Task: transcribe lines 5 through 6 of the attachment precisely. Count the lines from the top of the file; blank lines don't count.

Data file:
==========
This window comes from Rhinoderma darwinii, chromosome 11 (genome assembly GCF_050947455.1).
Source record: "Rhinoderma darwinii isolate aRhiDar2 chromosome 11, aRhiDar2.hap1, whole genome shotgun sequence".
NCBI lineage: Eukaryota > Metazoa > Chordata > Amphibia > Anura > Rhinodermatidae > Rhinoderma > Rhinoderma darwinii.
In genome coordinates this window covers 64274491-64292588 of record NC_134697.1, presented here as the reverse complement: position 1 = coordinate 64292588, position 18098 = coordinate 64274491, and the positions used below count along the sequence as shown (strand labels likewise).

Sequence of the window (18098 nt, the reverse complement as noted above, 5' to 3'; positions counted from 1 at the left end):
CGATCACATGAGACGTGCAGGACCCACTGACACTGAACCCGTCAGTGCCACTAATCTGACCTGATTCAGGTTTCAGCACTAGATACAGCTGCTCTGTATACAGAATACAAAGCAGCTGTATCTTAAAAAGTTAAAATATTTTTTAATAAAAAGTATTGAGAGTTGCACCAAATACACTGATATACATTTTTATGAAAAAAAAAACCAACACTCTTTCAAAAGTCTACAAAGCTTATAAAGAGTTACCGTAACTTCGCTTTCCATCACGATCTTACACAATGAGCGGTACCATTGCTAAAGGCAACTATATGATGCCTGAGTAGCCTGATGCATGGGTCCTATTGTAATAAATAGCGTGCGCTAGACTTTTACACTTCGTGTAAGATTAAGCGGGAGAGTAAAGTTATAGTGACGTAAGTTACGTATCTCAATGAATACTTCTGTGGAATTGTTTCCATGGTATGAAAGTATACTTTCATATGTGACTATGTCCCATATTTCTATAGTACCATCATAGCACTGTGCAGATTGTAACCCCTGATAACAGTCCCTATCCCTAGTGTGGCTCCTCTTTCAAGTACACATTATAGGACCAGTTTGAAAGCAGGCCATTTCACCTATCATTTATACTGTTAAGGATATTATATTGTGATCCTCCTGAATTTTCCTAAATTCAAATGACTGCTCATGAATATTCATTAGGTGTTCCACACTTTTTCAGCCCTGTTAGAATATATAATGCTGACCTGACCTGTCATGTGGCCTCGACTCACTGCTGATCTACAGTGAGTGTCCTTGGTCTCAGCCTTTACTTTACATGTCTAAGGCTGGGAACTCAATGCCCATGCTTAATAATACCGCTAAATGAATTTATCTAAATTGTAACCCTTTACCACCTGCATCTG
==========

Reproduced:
Sequence of the window (18098 nt, the reverse complement as noted above, 5' to 3'; positions counted from 1 at the left end):
CGATCACATGAGACGTGCAGGACCCACTGACACTGAACCCGTCAGTGCCACTAATCTGACCTGATTCAGGTTTCAGCACTAGATACAGCTGCTCTGTATACAGAATACAAAGCAGCTGTATCTTAAAAAGTTAAAATATTTTTTAATAAAAAGTATTGAGAGTTGCACCAAATACACTGATATACATTTTTATGAAAAAAAAAACCAACACTCTTTCAAAAGTCTACAAAGCTTATAAAGAGTTACCGTAACTTCGCTTTCCATCACGATCTTACACAATGAGCGGTACCATTGCTAAAGGCAACTATATGATGCCTGAGTAGCCTGATGCATGGGTCCTATTGTAATAAATAGCGTGCGCTAGACTTTTACACTTCGTGTAAGATTAAGCGGGAGAGTAAAGTTATAGTGACGTAAGTTACGTATCTCAATGAATACTTCTGTGGAATTGTTTCCATGGTATGAAAGTATACTTTCATATGTGACTATGTCCCATATTTCTATAGTACCATCATAGCACTGTGCAGATTGTAACCCCTGATAACAGTCCCTATCCCTAGTGTGGCTCCTCTTTCAAGTACACATTATAGGACCAGTTTGAAAGCAGGCCATTTCACCTATCATTTATACTGTTAAGGATATTATATTGTGATCCTCCTGAATTTTCCTAAATTCAAATGACTGCTCATGAATATTCATTAGGTGTTCCACACTTTTTCAGCCCTGTTAGAATATATAATGCTGACCTGACCTGTCATGTGGCCTCGACTCACTGCTGATCTACAGTGAGTGTCCTTGGTCTCAGCCTTTACTTTACATGTCTAAGGCTGGGAACTCAATGCCCATGCTTAATAATACCGCTAAATGAATTTATCTAAATTGTAACCCTTTACCACCTGCATCTG